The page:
Some time ago, I wrote about Russia’s attempts to use economic levers to force Belarus to submit to Putin’s demands, and many readers didn’t like it. It’s understandable – many Latvian commentators go out of their way to support the Kremlin’s attempts of interfering in the information space of Latvia.
Remembering the article about the Kremlin’s instruments of economic leverage used to influence Ukraine and Belarus, it can be predicted that Putin will do everything in his power to force Belarus into submission. However, it seems that all this time Belarus was devising a plan B – one that doesn’t necessarily concern economics directly but could drive Putin to desperation.
On 2 March, Belarusian-British joint drills called Winter Partisan begun in Vitebsk Oblast involving 29 soldiers of the 42nd Naval Infantry Battalion from the UK side and a peacekeeping company from the 103rd Airborne Brigade from the Belarusian side. The drills will conclude on 14 March.
These are quite small exercises, minuscule even, but they are significant for other reasons. The drills are noteworthy because Belarus is a CSTO member, an organization that also includes Russia, Armenia, Kazakhstan, Kyrgyzstan and Tajikistan, while the United Kingdom is a NATO member.
The CSTO treaty was signed on 15 May 1992 and took effect on 20 April 1994. Coincidentally, Article 4 of the treaty resembles Article 5 of NATO. There is no doubt that the CSTO was established after the collapse of the USSR so that Russia would have its own military alliance to counterbalance NATO.
And now Belarus, a CSTO member, holds joint exercises with the UK, a NATO member. All of this marks Belarus’ attempts to become closer not only with the EU, but with NATO as well, and for Putin this is a clear alarm.
Another equally important aspect is the location of the drills, i.e. Vitebsk Oblast which borders Lithuania, Latvia and… Russia. To illustrate what is going on: NATO troops are currently taking part in military exercises not on Russia’s doorstep, but with one foot already in Russia.
There are currently two Russian military objects in Belarus – the Volga radar (Hantsavichy, Brest Oblast) intended to identify ballistic missile launches, and the Russian Navy’s 43rd Communications Center (Vileyka, Minsk Oblast) that maintains communications with nuclear submarines in the Atlantic, Indian and partly the Pacific oceans.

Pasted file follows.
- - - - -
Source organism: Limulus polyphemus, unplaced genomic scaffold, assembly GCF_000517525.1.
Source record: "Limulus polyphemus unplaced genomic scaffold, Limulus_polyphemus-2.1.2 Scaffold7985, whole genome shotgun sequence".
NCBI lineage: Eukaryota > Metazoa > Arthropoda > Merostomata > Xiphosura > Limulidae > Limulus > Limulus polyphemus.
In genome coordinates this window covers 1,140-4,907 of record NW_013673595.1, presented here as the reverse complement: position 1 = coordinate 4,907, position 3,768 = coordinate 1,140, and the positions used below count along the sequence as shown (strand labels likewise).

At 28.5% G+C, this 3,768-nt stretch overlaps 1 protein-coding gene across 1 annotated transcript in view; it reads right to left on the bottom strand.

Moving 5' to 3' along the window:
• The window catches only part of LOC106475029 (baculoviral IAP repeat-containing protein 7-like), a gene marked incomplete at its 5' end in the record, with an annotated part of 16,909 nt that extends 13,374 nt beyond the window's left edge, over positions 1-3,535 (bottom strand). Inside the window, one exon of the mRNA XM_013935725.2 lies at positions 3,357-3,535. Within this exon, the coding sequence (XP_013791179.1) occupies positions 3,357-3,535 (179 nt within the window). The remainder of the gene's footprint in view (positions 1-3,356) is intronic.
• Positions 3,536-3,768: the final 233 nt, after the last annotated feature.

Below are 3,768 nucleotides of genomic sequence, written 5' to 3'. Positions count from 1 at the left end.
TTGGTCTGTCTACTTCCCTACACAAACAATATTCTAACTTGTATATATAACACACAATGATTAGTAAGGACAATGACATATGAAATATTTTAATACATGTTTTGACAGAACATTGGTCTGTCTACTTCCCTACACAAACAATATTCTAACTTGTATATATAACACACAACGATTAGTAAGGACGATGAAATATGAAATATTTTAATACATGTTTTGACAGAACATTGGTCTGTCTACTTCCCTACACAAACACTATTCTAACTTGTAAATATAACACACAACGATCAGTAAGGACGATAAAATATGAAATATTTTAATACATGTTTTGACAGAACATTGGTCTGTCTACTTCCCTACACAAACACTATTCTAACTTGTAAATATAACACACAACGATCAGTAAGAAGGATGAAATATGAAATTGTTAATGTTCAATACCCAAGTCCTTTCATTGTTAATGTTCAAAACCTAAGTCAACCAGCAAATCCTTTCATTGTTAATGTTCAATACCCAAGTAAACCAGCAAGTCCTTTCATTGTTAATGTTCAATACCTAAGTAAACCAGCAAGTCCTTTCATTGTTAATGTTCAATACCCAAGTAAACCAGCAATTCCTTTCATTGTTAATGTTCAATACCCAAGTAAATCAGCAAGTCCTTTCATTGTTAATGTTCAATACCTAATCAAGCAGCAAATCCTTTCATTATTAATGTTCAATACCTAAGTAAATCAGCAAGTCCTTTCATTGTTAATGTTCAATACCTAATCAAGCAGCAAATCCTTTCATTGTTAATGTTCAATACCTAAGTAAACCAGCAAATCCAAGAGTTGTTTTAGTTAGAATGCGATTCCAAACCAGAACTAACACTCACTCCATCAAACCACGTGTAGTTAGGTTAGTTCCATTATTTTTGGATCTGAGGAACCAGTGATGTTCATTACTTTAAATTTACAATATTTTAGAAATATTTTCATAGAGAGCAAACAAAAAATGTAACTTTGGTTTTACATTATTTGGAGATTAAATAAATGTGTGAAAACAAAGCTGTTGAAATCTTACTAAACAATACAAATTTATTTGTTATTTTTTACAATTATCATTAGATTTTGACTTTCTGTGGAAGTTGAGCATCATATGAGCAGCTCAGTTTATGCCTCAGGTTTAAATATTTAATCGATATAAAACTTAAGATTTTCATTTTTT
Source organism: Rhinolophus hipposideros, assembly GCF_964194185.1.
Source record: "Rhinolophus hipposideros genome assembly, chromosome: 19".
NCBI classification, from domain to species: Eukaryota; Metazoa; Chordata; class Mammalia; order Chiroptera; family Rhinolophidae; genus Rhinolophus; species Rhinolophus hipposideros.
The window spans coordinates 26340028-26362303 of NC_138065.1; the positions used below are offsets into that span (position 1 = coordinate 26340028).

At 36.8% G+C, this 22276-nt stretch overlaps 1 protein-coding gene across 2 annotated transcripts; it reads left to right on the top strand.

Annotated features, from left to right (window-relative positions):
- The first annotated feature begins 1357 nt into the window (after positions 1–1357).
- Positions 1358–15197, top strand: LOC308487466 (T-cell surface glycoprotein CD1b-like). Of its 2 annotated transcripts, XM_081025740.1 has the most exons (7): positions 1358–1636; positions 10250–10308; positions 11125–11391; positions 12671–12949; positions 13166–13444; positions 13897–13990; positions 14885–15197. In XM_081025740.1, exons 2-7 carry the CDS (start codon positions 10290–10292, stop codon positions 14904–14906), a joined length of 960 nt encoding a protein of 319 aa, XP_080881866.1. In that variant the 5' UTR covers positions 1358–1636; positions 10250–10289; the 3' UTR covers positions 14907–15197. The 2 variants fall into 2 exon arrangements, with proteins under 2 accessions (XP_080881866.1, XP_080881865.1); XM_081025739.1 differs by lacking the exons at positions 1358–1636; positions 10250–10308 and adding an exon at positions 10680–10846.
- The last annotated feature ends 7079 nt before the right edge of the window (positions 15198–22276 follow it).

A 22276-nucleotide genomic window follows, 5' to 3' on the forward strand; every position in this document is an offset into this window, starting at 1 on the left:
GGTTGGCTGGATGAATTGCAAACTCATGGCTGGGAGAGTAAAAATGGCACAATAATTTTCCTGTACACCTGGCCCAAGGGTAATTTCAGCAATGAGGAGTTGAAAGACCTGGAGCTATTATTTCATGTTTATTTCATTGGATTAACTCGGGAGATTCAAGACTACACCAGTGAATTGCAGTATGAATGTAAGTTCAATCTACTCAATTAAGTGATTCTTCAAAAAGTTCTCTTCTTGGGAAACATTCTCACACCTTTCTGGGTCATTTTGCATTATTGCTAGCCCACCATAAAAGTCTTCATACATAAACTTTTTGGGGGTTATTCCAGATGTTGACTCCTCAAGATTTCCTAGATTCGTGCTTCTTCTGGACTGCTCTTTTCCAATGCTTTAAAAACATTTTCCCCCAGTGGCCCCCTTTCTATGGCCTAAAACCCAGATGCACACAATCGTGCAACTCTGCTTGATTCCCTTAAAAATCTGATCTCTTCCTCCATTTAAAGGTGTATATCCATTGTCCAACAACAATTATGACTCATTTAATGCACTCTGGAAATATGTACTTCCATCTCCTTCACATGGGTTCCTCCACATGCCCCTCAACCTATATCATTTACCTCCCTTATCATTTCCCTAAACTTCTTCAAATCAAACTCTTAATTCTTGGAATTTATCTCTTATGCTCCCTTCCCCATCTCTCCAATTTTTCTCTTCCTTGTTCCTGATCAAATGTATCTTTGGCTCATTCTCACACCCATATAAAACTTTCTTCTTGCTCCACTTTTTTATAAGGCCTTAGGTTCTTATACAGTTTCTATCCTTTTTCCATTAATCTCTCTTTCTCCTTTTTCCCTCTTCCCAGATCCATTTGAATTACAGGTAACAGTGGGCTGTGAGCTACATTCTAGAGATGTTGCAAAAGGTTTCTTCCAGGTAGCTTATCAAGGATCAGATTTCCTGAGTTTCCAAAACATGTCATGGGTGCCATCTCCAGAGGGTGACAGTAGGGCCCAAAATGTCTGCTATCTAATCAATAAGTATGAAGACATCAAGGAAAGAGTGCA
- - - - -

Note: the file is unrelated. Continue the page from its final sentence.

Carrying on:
The agreement on these military objects ends on 7 June 2021, and Putin is undoubtedly more than interested to maintain his hold over them in the future as well. However, it seems that Putin’s own approach of “forcing” Belarus can backfire.
It is also interesting that Belarus, despite being a CSTO member, has managed to avoid establishing additional Russian military bases in its territories. Russia did attempt to do so, and in 2013 Russian Minister of Defense Sergey Shoygu expressed hopes that there will be an aviation regiment in Belarus by 2015. In 2015, Putin himself had tasked the ministries of defense and foreign affairs with taking the necessary steps to reach an intergovernmental agreement with Belarus on this matter.
It does seem that Lukashenko still remembers February 2014 when Russia used its military bases to seize the Crimean Peninsula – quite perceptive on Lukashenko’s part. This move was the first signal for Putin that Belarus may not wish to get too “friendly” with Russia.
The third notable aspect is the name of the drills – Winter Partisan. There hasn’t been a lot of snow this season, but the word partisan is quite suggestive. As already stated, the drills are held in an area bordering Lithuania, Latvia and Russia and feature Belarusian and British troops. Britain is part of NATO, along with Latvia and Lithuania. So against whom exactly will the partisans go to war? There is one country missing – Russia. Nothing else needs to be said, and I believe Putin feels the same way.
In order to see the full picture, we have to remember 2018 when Lukashenko promised that in case of war each family and every Belarusian adult will receive weapons, warning that because of insufficient economic development the state is under threat. “We are on the front line. If we do not make it through this, if we fail, we will then have to either become a part of some other country or a doormat for some other country. God forbid there is another war like in Ukraine.” In 2019, during an interview with the radio station Ekho Moskvy Lukashenko expressed that if Russia attempts to violate the sovereignty in Belarus, NATO and the West will react accordingly.
To conclude – if Putin has made Belarus understand that cheaper energy resources will only be available if Belarus agrees to form a union with Russia, then Lukashenko has made his intentions clear in case Putin does not change his stance.
It currently seems that in this duel Lukashenko is the favorite. Without a doubt, procuring energy resources from other nations will be more costly than from Russia, but by diverting from the pro-Kremlin course Belarus can expect economic assistance from the EU and the US, and even more important – expect to become a NATO member. What would this mean for Russia? We only need to take a quick look at the map to see what this would mean, not even mentioning the disgrace this would bring upon Putin.
One last thing – Russian media outlets are being uncharacteristically quiet about these drills. Could this mean anything?
Zintis Znotiņš, Independent investigative journalist